On a sultry summer evening in July 1944, neighbors sat on the stoop in front of our home chatting and seeking relief from the heat. Children were playing an intense game of “hide and go seek.“ As they scurried to find hiding spots, I quickly darted across the street just as Bummie Ackerman drove up the block. As the brakes screeched we collided, and I flew up in the air and then plummeted to the ground. Everyone stared in disbelief and surrounded my unconscious little body. In those simple days, a quick meeting of the minds decided that Bummie should drive me, my mother, and a small support group to the Brooklyn Jewish Hospital; no ambulances, no lawyers, no lawsuits.

I was drifting in and out of consciousness and I remember being worked over in the emergency room under a bright light. I don’t know how long I slept but I remember waking up on a sunny morning in a large crib. I recall looking up at an angelic face with a serene smile. The face was not framed with a halo but a pure white starched nurse’s cap. “Where am I? What happened to me? I want my mommy!” The soft, sweet voice responded, “Herby, you are in a hospital. You were hit by a car and you have a fractured skull. Your mother will come later, but you don’t have to worry because I’ll be here and I will take care of you.“ Believing in her reassurances, I relaxed and fell back to sleep, and nature took its course.

A few days later, the angelic nurse seemed to float into the room. She looked down at me and said, “I brought you a book that I thought you would like to read.“ At this point in my life, I had read my school primers, some simple picture books and comic books, but I had never read a book for sheer pleasure. Her choice for me was Robinson Crusoe by Daniel Defoe. After she left, I open the book and began reading. It could not have been a better first choice for me to read. It had all the elements that would excite the imagination of an eight-year-old boy. I later learned that Sylvia Pollack was from Middle Village.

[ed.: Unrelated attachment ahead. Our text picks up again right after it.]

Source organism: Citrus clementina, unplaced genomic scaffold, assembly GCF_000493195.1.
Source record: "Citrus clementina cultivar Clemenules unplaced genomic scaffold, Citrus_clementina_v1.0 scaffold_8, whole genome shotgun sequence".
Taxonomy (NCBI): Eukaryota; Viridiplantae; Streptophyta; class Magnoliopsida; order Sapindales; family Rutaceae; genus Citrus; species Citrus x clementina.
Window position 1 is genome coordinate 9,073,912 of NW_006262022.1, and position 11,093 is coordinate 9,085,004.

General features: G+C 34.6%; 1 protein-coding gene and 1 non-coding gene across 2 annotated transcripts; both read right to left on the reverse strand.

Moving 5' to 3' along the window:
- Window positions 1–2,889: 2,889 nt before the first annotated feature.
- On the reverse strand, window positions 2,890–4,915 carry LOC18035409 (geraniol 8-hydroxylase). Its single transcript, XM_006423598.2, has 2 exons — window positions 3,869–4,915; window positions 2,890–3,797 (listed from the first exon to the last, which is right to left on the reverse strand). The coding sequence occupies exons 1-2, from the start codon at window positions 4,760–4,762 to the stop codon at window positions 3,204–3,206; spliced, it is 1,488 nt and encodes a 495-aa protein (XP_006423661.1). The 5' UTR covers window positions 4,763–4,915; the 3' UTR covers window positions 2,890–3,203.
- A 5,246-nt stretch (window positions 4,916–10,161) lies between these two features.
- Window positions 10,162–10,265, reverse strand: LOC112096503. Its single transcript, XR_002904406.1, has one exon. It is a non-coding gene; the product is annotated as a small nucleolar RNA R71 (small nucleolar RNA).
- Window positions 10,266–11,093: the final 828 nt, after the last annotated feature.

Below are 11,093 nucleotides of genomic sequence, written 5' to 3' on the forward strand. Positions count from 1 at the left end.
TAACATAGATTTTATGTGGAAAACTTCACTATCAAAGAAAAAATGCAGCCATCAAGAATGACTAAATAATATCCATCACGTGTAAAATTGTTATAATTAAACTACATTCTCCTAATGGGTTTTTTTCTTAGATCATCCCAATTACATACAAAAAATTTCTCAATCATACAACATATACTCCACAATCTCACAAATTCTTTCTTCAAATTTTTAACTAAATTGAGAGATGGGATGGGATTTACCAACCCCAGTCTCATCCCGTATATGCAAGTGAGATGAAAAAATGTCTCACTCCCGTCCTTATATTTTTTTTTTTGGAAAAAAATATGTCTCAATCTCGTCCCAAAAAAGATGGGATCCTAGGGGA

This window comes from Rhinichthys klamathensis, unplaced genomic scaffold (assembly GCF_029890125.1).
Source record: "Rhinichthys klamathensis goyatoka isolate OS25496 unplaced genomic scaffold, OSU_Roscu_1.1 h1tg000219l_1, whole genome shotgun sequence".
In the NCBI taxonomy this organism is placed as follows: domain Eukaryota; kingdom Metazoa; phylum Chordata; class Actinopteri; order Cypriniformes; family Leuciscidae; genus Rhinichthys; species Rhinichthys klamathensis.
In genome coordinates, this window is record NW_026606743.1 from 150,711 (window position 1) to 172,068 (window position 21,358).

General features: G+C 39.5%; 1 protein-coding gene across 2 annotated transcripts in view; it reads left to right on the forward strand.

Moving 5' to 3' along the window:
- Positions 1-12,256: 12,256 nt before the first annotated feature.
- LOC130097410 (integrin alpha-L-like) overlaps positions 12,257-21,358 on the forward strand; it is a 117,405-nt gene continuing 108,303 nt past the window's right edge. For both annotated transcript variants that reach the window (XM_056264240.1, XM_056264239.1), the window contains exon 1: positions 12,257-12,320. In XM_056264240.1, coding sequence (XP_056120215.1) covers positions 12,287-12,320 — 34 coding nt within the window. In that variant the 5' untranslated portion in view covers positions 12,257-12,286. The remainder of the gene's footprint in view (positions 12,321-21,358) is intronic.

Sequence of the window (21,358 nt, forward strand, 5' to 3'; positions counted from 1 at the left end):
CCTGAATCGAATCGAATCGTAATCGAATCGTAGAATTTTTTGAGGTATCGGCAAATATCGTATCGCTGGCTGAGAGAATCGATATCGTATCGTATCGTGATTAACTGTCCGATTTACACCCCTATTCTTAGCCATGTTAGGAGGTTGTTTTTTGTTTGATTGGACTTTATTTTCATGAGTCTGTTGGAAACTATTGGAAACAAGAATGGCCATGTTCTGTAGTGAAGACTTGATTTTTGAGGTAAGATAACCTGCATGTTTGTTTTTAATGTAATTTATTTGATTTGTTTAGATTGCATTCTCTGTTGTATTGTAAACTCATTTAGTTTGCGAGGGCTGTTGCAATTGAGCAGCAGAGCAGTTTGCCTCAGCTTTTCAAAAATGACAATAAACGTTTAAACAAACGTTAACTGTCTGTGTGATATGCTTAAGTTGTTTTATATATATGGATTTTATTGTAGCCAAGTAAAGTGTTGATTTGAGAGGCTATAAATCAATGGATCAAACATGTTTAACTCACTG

During my stay in the Brooklyn Jewish Hospital I must have re-read that book three or four times. It had so impressed me that I have been an avid reader all my life. When my mother and brother Sam came to bring me home, they dressed me in a brand new sweatshirt with the face of Charlie McCarthy stenciled on the front and prepared to take me home.

I recall looking up at an angelic face with a serene smile. The face was not framed with a halo but a pure white starched nurse’s cap.

As we were leaving the hospital, I don’t remember if I thanked that blithe-spirited nurse for caring for me, and more importantly, opening up the world of literature to a naïve little boy, but I would like to take this opportunity to do so today – Thank you Sylvia – 66 years belated.

This story was read to Sylvia Pollack, at her 90th Birthday Party.
December 26, 2010.
She still looked like the Blithe Spirit that changed my life by bringing me a book.